Perhaps in two years the no-shows will show up on Election Day and vote to throw the rascals out. Twelve is bursting with the seeds of (can I say this word?) revolution. For Republicans who think they have a mandate, think again. The President got a mandate two years ago when the whole nation voted. Think, Twelve Angry Men and remember, Twelve Years a Slave won the Oscar last year. The twelfth day of Christmas (January 6th) is Epiphany Day. I never met one I didn't love.  

Wednesday, November 5, 2014


I gave her a scroll in the bark of eucalyptus.
She gifted me a nest in the stump of an oak.
I offered her reptilian roots of a ficus.
She called, quick, catch the hemorrhagic sunset.
We gave each other the same book by Wendell Berry.

I led her to the rush of white water.
She took me to its silence.
I found fallen leaves swimming like fish.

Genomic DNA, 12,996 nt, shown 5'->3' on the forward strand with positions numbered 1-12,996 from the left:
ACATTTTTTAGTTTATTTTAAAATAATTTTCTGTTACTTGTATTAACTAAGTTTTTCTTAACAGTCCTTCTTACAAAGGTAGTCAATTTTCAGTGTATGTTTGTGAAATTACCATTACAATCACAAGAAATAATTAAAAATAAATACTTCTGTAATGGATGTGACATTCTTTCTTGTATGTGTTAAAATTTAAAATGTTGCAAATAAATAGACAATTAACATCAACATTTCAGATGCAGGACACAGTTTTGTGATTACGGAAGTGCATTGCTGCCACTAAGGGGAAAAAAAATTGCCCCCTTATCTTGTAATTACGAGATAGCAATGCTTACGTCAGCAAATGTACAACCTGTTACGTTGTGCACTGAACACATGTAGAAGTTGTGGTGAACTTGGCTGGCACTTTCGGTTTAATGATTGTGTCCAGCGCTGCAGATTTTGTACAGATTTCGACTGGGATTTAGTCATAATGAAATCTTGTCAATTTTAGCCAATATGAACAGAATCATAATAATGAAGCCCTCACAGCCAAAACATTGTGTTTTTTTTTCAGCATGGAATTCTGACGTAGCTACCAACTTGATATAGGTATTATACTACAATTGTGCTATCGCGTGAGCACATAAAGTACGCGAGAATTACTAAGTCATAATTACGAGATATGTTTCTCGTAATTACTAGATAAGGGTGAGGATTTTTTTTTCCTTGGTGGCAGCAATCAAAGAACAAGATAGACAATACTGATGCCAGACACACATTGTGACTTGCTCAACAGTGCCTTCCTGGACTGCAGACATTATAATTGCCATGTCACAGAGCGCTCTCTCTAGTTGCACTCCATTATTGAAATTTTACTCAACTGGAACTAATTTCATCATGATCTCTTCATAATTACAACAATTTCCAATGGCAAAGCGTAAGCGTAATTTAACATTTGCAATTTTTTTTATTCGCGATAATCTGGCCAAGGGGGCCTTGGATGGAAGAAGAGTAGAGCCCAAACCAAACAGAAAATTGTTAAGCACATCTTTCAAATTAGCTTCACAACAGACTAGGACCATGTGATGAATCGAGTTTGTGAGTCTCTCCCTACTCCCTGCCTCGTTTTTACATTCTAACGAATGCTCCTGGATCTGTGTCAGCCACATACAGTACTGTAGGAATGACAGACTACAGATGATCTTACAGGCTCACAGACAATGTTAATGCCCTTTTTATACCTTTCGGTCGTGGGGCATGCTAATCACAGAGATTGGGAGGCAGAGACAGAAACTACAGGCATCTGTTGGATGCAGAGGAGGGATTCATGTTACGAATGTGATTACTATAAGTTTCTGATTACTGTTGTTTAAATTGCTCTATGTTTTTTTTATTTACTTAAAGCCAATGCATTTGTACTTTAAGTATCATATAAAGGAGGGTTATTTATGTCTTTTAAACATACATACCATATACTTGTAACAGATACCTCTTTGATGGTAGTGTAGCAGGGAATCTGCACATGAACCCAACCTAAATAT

She heard a song in the grove of flowering acacias.
I promised gladly to be her mother, brother, father, lover.

I gave her the joy of driving off the map.
She took me to a safe unknown.
I pointed her to white horses that were llamas.
She led me to the place where we peed in the Forest of Dean.
Together we were Hanseled and Grettled.

When I showed her the wind-pocked rock
she found an answering elm in the reflecting pond.
We saw petals fall over a footbridge in Kyoto
though we’ve never been to Japan. We listened
for the clarinet concerto in an estuary of migratory wings.

I led her to the breaking news on the radio
She showed me a portal to the realm of nocturnes.
We traveled to Ketchikan with its totems and raven rattles,
then found our own creation myth
in how we were born together.

Together we died on Oxford Street rolling off the bus.
And died again on a wet road in the Dordogne,
were lifted as the tides rose in the Bay of Fundy.
We are old together in the albums of our bones
And young as the sun inside our morning melon.

Saturday, November 1, 2014

Disease of the Week

Peggy must be getting better. Her appetite has returned. I know this because she eats my cooking which only a desperately hungry person would do. I have mastered her eggs at 4.5 minutes. A croissant nukes exactly 29 seconds in the microwave straight from the freezer. An then there was the chicken marsala...